The leaders were the big men of the century. Abraham Lincoln was the driving force. Then Ulysses S. Grant and William T. Sherman were the men who held the Union together, north and south. And then with the railroad, they bound it together east and west. These men could think big, organize grand projects, and persevere.
You say that what characterized the engineers who were responsible for this feat was a basic "contempt for authority." Why did that sentiment prove to be so significant?
Nothing stopped them. They believed in freedom. These people had to do what was thought to be impossible: build tunnels through mountains, lay track in winter. They not only had to fight the state of knowledge, but also "the earth and stone laid in their path centuries ago by the Creator," according to one of the engineers.
Andrew Higgins, who built landing craft in WW II, refused to hire graduates of engineering schools, even though there was a lot of detail and invention involved in making those boats. He believed that they only teach you what you can't do in engineering school. His engineers were all self-taught. He started off at the beginning of the war with 20 employees. By the middle of the war, he had 30,000 people working for him. He turned out 20,000 landing craft. Dwight D. Eisenhower told me, "Andrew Higgins won the war for us. He did it without engineers."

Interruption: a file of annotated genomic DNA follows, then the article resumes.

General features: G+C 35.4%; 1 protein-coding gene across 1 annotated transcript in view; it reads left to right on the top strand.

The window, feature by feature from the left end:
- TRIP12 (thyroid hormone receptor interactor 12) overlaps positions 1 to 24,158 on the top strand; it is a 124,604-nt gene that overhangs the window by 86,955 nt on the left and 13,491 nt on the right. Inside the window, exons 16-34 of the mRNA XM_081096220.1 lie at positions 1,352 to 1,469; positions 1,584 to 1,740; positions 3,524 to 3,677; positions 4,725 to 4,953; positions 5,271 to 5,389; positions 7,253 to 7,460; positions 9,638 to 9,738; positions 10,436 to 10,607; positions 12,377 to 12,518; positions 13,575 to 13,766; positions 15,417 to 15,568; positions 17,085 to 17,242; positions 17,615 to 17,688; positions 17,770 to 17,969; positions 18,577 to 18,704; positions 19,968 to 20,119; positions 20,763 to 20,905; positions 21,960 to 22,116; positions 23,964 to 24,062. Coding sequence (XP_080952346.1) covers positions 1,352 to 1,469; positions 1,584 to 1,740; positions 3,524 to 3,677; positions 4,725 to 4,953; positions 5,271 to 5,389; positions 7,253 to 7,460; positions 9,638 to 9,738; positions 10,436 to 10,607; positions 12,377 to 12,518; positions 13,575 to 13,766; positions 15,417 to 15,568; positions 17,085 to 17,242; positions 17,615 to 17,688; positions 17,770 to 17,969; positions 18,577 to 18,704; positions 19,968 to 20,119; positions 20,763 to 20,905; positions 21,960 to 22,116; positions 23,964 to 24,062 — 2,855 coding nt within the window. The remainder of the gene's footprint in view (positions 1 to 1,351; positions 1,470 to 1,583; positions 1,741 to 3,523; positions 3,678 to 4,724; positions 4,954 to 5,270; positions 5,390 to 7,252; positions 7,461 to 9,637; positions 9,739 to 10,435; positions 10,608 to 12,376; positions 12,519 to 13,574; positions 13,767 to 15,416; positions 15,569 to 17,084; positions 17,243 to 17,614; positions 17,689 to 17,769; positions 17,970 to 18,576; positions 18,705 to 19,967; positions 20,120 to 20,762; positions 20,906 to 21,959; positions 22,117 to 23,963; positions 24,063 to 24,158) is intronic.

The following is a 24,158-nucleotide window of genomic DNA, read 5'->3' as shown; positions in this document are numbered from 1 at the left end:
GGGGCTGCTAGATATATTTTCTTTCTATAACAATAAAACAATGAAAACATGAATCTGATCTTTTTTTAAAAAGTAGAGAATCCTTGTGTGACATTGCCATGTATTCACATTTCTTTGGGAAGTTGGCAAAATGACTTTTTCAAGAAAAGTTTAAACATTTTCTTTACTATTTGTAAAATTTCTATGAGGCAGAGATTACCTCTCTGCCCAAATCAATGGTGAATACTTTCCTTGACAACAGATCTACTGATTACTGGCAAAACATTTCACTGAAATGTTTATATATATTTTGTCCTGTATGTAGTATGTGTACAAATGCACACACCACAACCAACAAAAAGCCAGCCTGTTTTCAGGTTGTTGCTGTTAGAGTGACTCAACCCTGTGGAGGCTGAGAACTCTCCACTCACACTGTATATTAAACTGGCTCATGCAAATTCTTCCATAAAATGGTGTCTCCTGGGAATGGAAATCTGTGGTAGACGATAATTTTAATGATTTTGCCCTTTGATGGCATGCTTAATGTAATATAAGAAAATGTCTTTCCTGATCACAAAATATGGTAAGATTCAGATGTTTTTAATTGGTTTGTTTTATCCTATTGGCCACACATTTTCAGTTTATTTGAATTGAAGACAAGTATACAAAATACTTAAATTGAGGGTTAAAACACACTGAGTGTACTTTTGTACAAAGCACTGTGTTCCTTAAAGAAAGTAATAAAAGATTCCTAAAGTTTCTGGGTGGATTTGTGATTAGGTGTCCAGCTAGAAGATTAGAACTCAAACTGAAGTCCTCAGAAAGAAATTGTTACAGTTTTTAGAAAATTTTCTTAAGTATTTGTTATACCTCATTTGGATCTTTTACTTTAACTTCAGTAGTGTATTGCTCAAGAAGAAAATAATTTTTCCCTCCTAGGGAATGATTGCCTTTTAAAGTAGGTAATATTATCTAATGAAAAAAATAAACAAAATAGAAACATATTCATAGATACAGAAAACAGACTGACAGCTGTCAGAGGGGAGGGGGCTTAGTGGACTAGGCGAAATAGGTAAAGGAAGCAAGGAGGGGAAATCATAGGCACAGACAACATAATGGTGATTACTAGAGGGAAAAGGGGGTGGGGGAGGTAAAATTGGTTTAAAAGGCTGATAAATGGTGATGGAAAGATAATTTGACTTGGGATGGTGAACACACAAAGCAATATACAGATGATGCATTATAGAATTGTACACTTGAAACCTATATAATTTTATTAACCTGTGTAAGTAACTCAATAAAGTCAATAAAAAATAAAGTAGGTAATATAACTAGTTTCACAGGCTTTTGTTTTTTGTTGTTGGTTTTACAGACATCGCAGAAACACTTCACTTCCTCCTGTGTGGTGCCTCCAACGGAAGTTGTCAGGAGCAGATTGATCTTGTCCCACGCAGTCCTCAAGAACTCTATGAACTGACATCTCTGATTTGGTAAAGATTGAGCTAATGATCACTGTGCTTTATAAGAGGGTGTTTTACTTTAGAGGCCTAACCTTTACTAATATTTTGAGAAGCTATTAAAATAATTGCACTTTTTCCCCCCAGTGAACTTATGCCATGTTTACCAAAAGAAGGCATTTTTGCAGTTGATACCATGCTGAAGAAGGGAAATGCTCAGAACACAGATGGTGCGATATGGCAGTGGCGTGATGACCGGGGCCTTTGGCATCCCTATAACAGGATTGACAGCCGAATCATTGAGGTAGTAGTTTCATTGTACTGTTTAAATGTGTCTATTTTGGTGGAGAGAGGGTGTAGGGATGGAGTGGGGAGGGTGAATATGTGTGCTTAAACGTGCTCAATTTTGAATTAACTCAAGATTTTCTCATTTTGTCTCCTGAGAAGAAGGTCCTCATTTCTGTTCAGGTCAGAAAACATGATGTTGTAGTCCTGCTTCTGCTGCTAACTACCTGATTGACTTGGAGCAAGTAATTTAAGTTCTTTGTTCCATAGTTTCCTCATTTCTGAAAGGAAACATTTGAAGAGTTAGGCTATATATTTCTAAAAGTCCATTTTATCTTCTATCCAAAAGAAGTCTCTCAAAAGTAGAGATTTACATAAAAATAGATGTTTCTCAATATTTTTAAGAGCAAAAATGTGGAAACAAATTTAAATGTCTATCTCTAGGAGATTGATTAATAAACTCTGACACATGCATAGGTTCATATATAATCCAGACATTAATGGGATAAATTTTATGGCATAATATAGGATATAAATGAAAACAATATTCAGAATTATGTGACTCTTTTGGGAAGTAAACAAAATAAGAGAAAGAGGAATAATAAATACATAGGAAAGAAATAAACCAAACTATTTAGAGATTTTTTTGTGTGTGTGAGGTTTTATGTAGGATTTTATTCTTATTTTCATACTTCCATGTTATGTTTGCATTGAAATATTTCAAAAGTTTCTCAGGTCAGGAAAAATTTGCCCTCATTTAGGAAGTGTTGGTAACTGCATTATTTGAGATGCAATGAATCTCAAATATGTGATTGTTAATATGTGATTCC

These were brash fellows. What's amazing is the pleasure they took in playing a tough, tough game. I love the story you tell of Lincoln. As a young lawyer, Lincoln handed the Illinois Central Railroad Company a bill for $2,000. When they rejected it, he submitted a revised bill for $5,000. When the corporation refused to pay that, he sued them and won. You can almost hear him laughing, like the tortoise who won the race against the hare. That's a strategy worthy of Machiavelli.
Another brash hero is George Washington Carver. He was born a slave. He got himself educated, and he taught the South how to farm. He told the plantation owners, Cotton will destroy your land. You have to start planting peanuts or soybeans. The nitrogen will save the soil. Nobody believed him at first. He saved the economy of the South.